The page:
Davin Peterson

Davin Peterson
World Trade Center

Davin was easy to describe and even easier to notice – 6'6", light brown hair, beautiful blue eyes, size 16 shoe. He didn't just enter a room. He consumed it.

However, it was not just his stature that filled the room, but the breadth and depth of his heart, soul, and mind. Davin's greatest gift in life was his ability to see truly, hear honestly, and speak kindly. He was an old soul...wise beyond his years and extremely perceptive.

Davin reveled in e-mailing and Instant Messaging loving jabs to his mom.

Davin prided himself on being one of the first to arrive and one of the last to leave work.

Davin delighted in making his sister's birthday unforgettable year after year.

Davin loved to tease his brother mercilessly about everything and anything.

Davin devoured The Economist as soon as it arrived in his mailbox.

Davin danced a little jig when he thought he'd outsmarted you.

Davin adored indulging his girlfriend.

Davin created strong relationships with friends all over the world.

And though he was the oldest of four children, he was our baby. Someone so loving, so dedicated to the people in his life, so tolerant was too soon stolen from us. And we are left to survive with such a sense of awe and appreciation that we were lucky enough to have him at all.

We dedicate our lives to his memory, his love, and his life.
Tribute submitted by Davin's family.

A Gentle Giant

It felt natural to look up to Davin Peterson: he was 6 feet 6 inches tall. But he was also comfortable as a leader and mediator of the four Peterson kids, his mother's stalwart and confidant when the family was cracked by divorce. He was calming, clear-headed, an old soul since childhood, but possessed of an exquisite sensitivity: when one sister was going through a rough time, he wept about it openly at work.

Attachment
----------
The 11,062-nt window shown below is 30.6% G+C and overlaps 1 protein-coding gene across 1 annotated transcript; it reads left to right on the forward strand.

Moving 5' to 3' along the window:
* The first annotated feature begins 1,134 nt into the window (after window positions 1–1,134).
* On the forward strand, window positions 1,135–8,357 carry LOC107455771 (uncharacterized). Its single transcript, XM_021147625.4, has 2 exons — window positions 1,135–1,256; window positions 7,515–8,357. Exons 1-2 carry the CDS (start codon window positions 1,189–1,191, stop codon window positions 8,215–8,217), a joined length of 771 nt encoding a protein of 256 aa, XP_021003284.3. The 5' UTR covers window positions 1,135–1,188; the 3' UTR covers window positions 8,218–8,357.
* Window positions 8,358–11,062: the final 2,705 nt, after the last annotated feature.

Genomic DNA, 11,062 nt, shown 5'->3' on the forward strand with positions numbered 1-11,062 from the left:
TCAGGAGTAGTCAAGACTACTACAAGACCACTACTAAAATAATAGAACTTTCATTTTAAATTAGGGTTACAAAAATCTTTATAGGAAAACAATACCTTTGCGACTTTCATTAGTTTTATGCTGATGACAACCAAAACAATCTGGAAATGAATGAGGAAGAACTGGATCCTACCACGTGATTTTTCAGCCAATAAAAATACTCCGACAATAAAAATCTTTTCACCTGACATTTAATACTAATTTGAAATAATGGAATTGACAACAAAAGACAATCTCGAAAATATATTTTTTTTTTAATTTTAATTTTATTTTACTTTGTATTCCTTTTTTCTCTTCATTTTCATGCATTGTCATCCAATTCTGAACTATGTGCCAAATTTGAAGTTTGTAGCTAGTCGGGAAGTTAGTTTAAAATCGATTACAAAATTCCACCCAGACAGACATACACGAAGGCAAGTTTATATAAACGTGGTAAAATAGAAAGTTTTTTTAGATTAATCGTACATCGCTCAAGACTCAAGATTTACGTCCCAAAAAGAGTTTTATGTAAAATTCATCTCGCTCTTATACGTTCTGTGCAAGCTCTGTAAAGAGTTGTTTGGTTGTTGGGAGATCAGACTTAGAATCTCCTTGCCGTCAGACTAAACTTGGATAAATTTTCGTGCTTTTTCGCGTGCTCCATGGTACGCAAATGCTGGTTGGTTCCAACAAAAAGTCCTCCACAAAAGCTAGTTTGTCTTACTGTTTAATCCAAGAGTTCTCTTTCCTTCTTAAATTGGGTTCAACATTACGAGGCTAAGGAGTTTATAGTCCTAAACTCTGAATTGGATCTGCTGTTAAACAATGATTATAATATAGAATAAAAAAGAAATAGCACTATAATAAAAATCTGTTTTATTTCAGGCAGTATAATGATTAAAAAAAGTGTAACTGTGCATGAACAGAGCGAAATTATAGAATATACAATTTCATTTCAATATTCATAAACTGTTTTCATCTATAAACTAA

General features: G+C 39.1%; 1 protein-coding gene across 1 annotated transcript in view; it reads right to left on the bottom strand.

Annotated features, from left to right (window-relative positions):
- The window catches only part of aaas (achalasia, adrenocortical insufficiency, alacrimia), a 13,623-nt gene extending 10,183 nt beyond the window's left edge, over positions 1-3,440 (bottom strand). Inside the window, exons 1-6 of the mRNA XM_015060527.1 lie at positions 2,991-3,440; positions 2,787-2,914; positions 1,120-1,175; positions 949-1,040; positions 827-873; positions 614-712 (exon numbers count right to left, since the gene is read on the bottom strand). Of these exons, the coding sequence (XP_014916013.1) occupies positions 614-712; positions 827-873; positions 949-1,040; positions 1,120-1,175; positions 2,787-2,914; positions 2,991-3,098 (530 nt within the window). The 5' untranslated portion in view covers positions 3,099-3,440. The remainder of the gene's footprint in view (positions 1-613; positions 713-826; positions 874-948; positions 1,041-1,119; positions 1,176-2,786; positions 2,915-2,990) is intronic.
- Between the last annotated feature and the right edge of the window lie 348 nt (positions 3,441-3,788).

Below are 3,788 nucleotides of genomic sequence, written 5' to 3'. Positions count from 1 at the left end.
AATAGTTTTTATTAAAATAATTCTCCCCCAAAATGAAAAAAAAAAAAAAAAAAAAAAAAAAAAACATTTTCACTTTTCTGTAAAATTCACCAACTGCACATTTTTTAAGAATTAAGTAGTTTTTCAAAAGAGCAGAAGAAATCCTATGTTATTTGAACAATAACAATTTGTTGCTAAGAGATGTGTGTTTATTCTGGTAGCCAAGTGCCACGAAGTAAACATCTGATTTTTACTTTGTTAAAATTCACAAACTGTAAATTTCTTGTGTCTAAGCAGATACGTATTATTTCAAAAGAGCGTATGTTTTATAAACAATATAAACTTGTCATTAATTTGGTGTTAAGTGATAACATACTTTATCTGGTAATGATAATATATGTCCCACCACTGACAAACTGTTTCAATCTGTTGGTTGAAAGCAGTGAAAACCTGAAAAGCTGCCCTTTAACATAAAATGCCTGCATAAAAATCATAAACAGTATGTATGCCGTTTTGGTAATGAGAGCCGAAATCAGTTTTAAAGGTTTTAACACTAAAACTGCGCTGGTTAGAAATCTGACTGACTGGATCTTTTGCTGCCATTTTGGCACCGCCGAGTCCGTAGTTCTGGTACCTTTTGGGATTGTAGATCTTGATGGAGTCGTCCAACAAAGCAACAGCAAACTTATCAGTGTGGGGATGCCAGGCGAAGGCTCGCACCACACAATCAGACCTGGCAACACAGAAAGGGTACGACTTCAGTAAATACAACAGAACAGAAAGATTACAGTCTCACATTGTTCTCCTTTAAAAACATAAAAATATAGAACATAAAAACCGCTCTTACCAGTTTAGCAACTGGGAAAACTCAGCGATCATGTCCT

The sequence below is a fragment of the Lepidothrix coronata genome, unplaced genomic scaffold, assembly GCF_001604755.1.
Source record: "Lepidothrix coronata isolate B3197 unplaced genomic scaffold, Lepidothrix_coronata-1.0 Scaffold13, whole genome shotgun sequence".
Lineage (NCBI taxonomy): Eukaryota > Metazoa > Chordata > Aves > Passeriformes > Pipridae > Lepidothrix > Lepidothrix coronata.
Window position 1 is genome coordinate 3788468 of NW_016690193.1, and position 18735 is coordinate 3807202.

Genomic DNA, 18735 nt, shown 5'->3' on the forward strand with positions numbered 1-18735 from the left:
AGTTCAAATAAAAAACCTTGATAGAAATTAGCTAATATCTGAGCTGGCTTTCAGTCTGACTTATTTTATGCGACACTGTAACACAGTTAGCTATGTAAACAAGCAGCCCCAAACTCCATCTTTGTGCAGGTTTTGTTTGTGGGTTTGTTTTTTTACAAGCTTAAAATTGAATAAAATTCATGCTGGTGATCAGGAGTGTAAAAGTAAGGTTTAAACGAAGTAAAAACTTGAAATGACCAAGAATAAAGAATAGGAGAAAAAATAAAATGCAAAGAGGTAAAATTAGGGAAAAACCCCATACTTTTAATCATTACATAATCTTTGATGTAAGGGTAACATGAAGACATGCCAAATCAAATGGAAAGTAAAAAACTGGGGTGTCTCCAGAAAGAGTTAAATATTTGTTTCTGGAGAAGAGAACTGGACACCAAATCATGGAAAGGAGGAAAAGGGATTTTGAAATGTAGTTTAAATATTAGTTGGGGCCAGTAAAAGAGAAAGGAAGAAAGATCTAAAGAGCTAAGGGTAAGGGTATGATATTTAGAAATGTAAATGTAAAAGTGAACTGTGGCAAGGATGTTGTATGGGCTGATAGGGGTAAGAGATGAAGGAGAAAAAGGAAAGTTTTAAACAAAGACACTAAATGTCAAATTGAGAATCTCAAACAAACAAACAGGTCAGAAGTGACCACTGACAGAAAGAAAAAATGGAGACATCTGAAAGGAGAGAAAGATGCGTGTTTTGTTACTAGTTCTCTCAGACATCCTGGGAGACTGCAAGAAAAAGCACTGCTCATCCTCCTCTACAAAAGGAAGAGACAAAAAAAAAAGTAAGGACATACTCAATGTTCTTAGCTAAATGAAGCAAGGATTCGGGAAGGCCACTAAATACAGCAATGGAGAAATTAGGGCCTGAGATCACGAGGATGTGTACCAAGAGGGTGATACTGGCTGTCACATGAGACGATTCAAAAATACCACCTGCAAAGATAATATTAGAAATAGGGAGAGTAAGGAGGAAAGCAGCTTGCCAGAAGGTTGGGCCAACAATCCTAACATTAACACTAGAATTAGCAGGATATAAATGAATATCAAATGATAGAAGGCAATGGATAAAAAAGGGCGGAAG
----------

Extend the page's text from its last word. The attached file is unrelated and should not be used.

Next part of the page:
At 25, he was a trader at Cantor Fitzgerald, although notions of his future were still forming. His travel lust had taken him to Vietnam, China, Scandinavia.

With a deep interest in human rights, politics and economics, he considered starting a business in an impoverished country.

Mr. Peterson was also possessed of an antic sense of humor. He cooked anti- Thanksgiving meals ‹ one year, fajitas, another year, steak.

He had an elaborate scheme for the secession of his native California, featuring himself as the head of a military coup. And he vowed to leave his life insurance to Rambo, his mother's beloved five-pound Yorkshire terrier.


Ah, got you!

And whenever he did, Mr. Peterson, enormously pleased with himself, would dance a little jig, a gentle giant with size 16 feet.

Profile published in THE NEW YORK TIMES on November 23, 2001.

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